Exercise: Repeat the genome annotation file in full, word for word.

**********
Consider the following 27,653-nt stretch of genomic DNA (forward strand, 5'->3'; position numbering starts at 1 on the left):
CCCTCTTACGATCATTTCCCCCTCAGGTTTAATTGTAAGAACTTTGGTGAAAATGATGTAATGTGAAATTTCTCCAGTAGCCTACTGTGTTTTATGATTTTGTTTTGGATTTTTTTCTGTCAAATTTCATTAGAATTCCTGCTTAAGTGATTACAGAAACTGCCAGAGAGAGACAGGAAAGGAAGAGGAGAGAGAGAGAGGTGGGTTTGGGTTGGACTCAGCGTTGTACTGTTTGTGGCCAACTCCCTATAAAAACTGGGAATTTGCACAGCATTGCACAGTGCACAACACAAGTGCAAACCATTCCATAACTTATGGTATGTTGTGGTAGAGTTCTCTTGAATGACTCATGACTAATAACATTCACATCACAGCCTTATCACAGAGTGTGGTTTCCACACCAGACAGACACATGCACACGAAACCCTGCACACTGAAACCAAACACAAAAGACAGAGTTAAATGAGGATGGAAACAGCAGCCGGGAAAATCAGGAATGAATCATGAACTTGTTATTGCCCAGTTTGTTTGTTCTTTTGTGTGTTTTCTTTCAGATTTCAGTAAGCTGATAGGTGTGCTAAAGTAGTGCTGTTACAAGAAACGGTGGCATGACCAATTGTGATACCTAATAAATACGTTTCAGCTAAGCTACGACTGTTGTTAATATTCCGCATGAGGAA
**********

Consider the following 27,653-nt stretch of genomic DNA (forward strand, 5'->3'; position numbering starts at 1 on the left):
CCCTCTTACGATCATTTCCCCCTCAGGTTTAATTGTAAGAACTTTGGTGAAAATGATGTAATGTGAAATTTCTCCAGTAGCCTACTGTGTTTTATGATTTTGTTTTGGATTTTTTTCTGTCAAATTTCATTAGAATTCCTGCTTAAGTGATTACAGAAACTGCCAGAGAGAGACAGGAAAGGAAGAGGAGAGAGAGAGAGGTGGGTTTGGGTTGGACTCAGCGTTGTACTGTTTGTGGCCAACTCCCTATAAAAACTGGGAATTTGCACAGCATTGCACAGTGCACAACACAAGTGCAAACCATTCCATAACTTATGGTATGTTGTGGTAGAGTTCTCTTGAATGACTCATGACTAATAACATTCACATCACAGCCTTATCACAGAGTGTGGTTTCCACACCAGACAGACACATGCACACGAAACCCTGCACACTGAAACCAAACACAAAAGACAGAGTTAAATGAGGATGGAAACAGCAGCCGGGAAAATCAGGAATGAATCATGAACTTGTTATTGCCCAGTTTGTTTGTTCTTTTGTGTGTTTTCTTTCAGATTTCAGTAAGCTGATAGGTGTGCTAAAGTAGTGCTGTTACAAGAAACGGTGGCATGACCAATTGTGATACCTAATAAATACGTTTCAGCTAAGCTACGACTGTTGTTAATATTCCGCATGAGGAA